Maybe you have some slippery front steps and grandma's on her way over, or your '78 Camaro just can't make it up the driveway — and you happen to be clean out of magnesium chloride. You need something that melts ice and, more importantly, something that you have on hand. Will kitty litter do the trick? What about salt, baking soda or rubbing alcohol? We tried several household items in our test, conducted on a nippy day on my Lakewood, Colo., driveway, with the temperature ranging from 19 to 25 degrees Fahrenheit.
Disclaimer: These solutions were tested only for effectiveness at melting ice. Some may be harmful to plants, animals, paving surfaces, cream-colored carpets and other things you might care dearly about. The idea here was to find out what works in a pinch. If you need to deice on a regular basis, I recommend that you find a good, environmentally friendly ice melt product, or forget the melting altogether and just use a bit of sand for traction — and take your shoes off before going in the house.
Salt is a no-brainer, I know. It's been used to deice roads forever, so of course it will work on your driveway. And it was the best performer in our test. However, it's helpful to know the limitations of salt for effective deicing. Salt works as an ice melt because it lowers the freezing point of water, from 32 degrees F for plain water to about minus 6 degrees F for salt water. But, as Dr. Anne Marie Helmenstine points out in her chemistry column, salt's effectiveness in the real world of deicing stops at about 15 degrees F.
Salt also needs a bit of water — in liquid form, not ice — to get things started. In very cold temperatures it can just sit on an icy surface without doing much good. Foot traffic and car tires will melt ice slightly and provide water for the salt, but barring that, you can sprinkle a little water on your surface before adding salt. In our test, we used kosher salt, which is coarse and thus provides a bit of grittiness for traction during the melting process.
You may have heard that soy sauce melts ice, but it did pretty much zip in our test. Because it's a liquid with a high sodium content, it might work on thin ice in relatively warm temperatures. However, the sodium in soy sauce is about one-fifth of what it is in salt, so there's no sense in using sauce instead.
The freezing point of standard 70 percent rubbing alcohol is minus 20 degrees F, so it works pretty well as a deicer. In fact, alcohol is used in many deicing products for car windshields.
80-proof vodka has a freezing point well below zero, so I thought I'd try it out … on the ice, of course. Did it work? Nyet. One warning about vodka: If you take the old "one for the driveway, one for me" approach, you may end up falling down even if the ice melts.
You don't have to look hard to find someone touting a new use for baking soda (maybe it can even fix global warming!). So it's no surprise that the salty white powder has been tried as a deicer. But it did very little in our test. It does have about half as much sodium as salt, so it's probably better than soy sauce, provided some melting has already occurred.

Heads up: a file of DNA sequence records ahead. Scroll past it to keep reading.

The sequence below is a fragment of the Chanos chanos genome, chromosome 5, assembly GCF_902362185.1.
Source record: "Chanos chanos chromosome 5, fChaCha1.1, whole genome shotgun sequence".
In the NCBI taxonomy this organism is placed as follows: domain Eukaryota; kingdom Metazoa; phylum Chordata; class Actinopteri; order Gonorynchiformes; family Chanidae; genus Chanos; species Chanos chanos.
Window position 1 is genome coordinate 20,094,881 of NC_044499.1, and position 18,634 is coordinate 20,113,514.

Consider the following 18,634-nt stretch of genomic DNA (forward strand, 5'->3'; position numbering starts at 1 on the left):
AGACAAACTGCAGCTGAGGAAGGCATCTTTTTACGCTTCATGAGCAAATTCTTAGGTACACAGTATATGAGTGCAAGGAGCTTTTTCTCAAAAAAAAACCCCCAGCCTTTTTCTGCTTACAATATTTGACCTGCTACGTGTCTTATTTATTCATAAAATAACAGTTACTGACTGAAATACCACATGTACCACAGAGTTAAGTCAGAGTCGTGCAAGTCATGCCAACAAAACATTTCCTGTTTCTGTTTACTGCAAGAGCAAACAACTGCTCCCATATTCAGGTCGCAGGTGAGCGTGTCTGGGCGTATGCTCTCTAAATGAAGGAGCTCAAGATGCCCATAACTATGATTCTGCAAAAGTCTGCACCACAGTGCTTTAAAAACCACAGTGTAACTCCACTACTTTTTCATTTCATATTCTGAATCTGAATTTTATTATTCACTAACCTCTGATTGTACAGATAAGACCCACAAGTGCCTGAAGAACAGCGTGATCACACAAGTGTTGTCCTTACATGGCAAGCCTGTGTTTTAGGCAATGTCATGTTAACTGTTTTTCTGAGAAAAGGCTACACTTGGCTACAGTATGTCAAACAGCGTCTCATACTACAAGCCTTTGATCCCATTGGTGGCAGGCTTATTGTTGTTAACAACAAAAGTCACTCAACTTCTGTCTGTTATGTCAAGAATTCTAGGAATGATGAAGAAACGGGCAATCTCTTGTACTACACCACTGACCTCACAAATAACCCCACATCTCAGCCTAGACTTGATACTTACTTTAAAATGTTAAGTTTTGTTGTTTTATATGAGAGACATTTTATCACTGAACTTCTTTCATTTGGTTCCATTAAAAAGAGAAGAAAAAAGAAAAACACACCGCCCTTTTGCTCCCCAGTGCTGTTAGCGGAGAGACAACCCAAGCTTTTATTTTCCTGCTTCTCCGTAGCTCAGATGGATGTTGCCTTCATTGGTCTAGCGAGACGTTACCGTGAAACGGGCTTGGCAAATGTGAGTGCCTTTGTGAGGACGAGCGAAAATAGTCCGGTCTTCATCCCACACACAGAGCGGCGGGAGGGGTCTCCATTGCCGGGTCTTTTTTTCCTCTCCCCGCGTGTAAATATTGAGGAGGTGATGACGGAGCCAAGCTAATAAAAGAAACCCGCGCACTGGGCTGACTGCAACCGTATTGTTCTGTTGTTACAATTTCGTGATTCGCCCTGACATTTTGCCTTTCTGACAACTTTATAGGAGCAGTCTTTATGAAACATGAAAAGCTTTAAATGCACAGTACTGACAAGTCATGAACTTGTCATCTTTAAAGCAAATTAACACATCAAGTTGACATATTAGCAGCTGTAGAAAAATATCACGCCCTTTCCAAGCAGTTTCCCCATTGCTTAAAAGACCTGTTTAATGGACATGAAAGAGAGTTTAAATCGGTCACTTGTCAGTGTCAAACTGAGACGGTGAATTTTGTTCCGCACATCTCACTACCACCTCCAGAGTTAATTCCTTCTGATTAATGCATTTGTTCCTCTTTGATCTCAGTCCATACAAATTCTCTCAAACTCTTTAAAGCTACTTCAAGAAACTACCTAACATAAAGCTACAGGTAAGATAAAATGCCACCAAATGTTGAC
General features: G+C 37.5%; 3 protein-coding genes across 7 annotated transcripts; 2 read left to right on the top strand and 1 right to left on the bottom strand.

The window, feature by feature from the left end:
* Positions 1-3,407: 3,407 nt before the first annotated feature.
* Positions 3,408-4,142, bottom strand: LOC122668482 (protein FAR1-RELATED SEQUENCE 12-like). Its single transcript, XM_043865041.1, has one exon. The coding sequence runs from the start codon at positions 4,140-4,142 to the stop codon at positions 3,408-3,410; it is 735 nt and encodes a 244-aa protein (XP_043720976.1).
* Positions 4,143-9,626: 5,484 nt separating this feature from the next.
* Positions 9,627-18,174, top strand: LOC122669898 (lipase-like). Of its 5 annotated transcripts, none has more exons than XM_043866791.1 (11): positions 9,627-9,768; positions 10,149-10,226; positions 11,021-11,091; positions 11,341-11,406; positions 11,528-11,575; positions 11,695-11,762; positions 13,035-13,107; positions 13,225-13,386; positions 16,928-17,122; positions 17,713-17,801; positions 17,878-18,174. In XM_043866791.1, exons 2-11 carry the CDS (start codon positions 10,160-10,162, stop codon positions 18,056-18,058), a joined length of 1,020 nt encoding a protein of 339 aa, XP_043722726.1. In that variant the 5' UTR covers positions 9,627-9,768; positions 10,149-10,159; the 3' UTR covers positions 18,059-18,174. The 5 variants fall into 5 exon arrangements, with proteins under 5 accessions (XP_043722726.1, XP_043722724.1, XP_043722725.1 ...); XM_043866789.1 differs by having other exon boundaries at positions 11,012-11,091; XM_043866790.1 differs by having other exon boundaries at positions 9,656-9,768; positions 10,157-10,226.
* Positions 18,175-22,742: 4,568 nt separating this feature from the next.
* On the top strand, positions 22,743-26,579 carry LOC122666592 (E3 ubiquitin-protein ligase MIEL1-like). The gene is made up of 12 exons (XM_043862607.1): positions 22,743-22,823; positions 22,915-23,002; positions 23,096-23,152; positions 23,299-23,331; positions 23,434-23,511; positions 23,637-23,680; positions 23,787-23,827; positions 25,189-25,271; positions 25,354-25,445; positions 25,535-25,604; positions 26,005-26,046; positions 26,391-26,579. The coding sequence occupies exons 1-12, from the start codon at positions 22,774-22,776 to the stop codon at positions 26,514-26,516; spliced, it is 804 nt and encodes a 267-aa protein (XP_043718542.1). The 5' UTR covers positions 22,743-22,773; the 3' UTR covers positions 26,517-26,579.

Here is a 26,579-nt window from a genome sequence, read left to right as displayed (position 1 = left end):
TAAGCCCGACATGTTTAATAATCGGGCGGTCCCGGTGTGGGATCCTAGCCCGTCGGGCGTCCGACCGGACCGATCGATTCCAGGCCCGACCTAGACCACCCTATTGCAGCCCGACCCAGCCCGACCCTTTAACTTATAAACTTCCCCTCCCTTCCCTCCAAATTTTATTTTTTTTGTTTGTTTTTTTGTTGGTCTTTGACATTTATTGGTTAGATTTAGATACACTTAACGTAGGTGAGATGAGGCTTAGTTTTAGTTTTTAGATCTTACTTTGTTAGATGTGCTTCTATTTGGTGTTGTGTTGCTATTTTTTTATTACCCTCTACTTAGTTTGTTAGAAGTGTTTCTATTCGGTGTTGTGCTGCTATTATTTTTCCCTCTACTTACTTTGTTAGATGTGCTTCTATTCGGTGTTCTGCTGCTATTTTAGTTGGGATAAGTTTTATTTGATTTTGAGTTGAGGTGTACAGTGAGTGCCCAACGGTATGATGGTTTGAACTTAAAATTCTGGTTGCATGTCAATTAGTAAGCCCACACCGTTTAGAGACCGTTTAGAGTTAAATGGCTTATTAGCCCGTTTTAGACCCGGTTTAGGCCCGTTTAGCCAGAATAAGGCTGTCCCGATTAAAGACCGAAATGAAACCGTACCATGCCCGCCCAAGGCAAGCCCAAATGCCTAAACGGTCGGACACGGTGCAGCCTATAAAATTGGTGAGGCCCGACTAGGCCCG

I heard of bleach as a deicer from several sources. I didn't like the idea of pouring straight bleach onto the driveway (I could just picture my wife wondering why there were indelible white boot prints in our brown carpet), so I diluted it with an equal amount of water. The result: not effective. Chorine bleach is also highly toxic to plants, so it's best to leave this solution in the laundry room.
Windshield washer fluid
Works pretty well, as you might guess, given its normal purpose. Washer fluid contains a small amount of methanol, and most solutions have a freezing point around minus 20 degrees F. It quickly melts ice and stays slushy for a long time. However, this is toxic stuff, and even though there must be untold quantities of it going into our stormwater systems each year, it can't be a good thing to use heavily around the house.
Sorry to get your hopes up, but I didn't test this. Fertilizer is purportedly a decent ice melter if it contains ammonium sulfate, potassium chloride or urea. Two drawbacks, though: 1) It's hard to find in the dead of winter, and 2) The local environmental and stormwater authorities probably don't want residents tossing fertilizer over their driveways because it eventually washes right down to the gutter and into the storm water system. From there, it could go directly or indirectly to local waterways. Fertilizer contributes to water pollution during summer, but the idea is that most of the raw product is absorbed by the lawn and filtered by the soil below, so (theoretically) only the overspray ends up in the water system.
Commonly believed to be a deicer, kitty litter doesn't melt ice, but it does provide traction on ice because it's gritty (just like Stimpy's favorite brand). Other things you can throw down for traction only are sand, dirt and fireplace ash.
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